Edgar Allan Poe
An Author Profile

By Gabriel Blanchard

There is no greater master of the ghoulish among American authors than the tragic figure of Edgar Allan Poe.

❧ Full name: Edgar Allan Poe [ĕd-gàr ăl-àn ; see our pronunciation guide for details]
❧ Dates: 19 Jan. 1809-7 Oct. 1849
❧ Areas active: the northeastern United States (mainly Boston, Richmond, Baltimore, Philadelphia, and New York City) and the United Kingdom (mainly London and southern Scotland)
❧ Original language of writing: English
❧ Exemplary or important works: “The Masque of the Red Death,” “The Tell-tale Heart,” “The Raven,” “The Fall of the House of Usher,” “The Philosophy of Composition”

Tales of diablerie have been part of the literary canon from time immemorial. In the Epic of Gilgamesh, the death of the hero’s beloved friend Enkidu is preceded by mysterious and horrible dreams; the Odyssey features both an eerie visit to the netherworld and a year spent on the deceitfully lovely island of Aeaea,* home of the perilous witch-goddess Circe, who graciously welcomes forlorn travelers in only to transfigure them into pigs; Medieval and early Modern literature feature a pantheon of horrors, frequently relying on the notion of witchcraft set forth systematically in the Late Middle Ages (as in “Sir Gawain and the Green Knight” or Macbeth). But, during the Enlightenment, there was something of a lull in fantastic literature, or at least a lull in its respectability; it began to return in the late eighteenth and nineteenth centuries, under the ægis of the Romantic movement. The modern horror genre thus looks to Edgar Allan Poe as one of its greatest re-founding fathers, as does the genre of the detective story.*

Poe’s biography has a touch of the gothic itself. His father abandoned the family only a year after Poe’s birth, and his mother died of tuberculosis a year further on. He was informally taken in by a prosperous merchant family, the Allans (hence the middle name), who had him baptized in the Episcopal Church and educated in Scotland and England. His relationship with the Allans became highly strained in his adulthood due to quarrels about money (and Mr. Allan’s illegitimate children), and his foster father ultimately disowned him in his early twenties. Shortly thereafter, Poe’s brother Henry, who was living with their widowed aunt in Baltimore, died due to complications from alcoholism—an issue with which the writer himself also struggled periodically, at least by some accounts. He dedicated himself to a career writing, flitting here and there along the northeastern coast of the United States, receiving occasional aid and encouragement from fellow writers and well-to-do patrons, and seeing some public success with his 1845 poem “The Raven”; however, he also alienated many fellow writers by accusing Henry Wadsworth Longfellow of plagiarism. His wife (and cousin) died, also of tuberculosis, in 1847.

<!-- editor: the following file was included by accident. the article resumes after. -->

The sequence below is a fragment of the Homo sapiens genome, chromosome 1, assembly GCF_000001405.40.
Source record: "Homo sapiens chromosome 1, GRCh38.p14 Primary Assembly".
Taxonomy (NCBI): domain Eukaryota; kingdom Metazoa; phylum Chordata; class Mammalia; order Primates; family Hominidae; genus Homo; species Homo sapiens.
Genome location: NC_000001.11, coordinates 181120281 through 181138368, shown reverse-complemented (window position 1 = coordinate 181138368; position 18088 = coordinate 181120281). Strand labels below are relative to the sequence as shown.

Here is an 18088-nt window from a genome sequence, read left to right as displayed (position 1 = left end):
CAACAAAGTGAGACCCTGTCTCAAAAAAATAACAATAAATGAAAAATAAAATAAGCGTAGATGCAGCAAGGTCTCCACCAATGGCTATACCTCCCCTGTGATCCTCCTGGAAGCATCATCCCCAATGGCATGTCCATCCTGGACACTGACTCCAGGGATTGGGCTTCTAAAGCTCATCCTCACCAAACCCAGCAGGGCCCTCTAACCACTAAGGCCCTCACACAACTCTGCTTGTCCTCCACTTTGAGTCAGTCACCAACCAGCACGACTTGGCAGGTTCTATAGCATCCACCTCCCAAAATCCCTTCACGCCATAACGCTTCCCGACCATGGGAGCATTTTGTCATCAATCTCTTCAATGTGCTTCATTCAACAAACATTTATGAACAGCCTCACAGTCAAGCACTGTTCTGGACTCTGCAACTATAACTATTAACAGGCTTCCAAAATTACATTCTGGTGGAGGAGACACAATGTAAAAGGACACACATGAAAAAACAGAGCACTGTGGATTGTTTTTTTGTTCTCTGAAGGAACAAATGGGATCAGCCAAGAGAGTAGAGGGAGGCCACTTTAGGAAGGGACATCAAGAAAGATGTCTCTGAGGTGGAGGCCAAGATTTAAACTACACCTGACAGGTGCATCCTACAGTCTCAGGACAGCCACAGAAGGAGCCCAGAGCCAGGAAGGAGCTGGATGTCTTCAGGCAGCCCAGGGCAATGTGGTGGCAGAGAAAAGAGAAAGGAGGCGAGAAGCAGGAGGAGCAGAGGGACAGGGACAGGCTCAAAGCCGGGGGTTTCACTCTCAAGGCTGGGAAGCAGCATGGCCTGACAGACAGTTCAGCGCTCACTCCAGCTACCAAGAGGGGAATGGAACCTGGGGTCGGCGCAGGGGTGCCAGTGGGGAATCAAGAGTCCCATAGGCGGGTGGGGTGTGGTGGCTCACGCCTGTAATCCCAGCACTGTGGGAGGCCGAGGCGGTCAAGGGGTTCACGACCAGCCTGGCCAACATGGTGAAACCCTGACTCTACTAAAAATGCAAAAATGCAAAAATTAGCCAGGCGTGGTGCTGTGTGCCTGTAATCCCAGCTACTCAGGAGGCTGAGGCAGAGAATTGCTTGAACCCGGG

For the most wild, yet most homely narrative which I am about to pen, I neither expect nor solicit belief. Mad indeed would I be to expect it, in a case where my very senses reject their own evidence. Yet, mad am I not—and very surely do I not dream.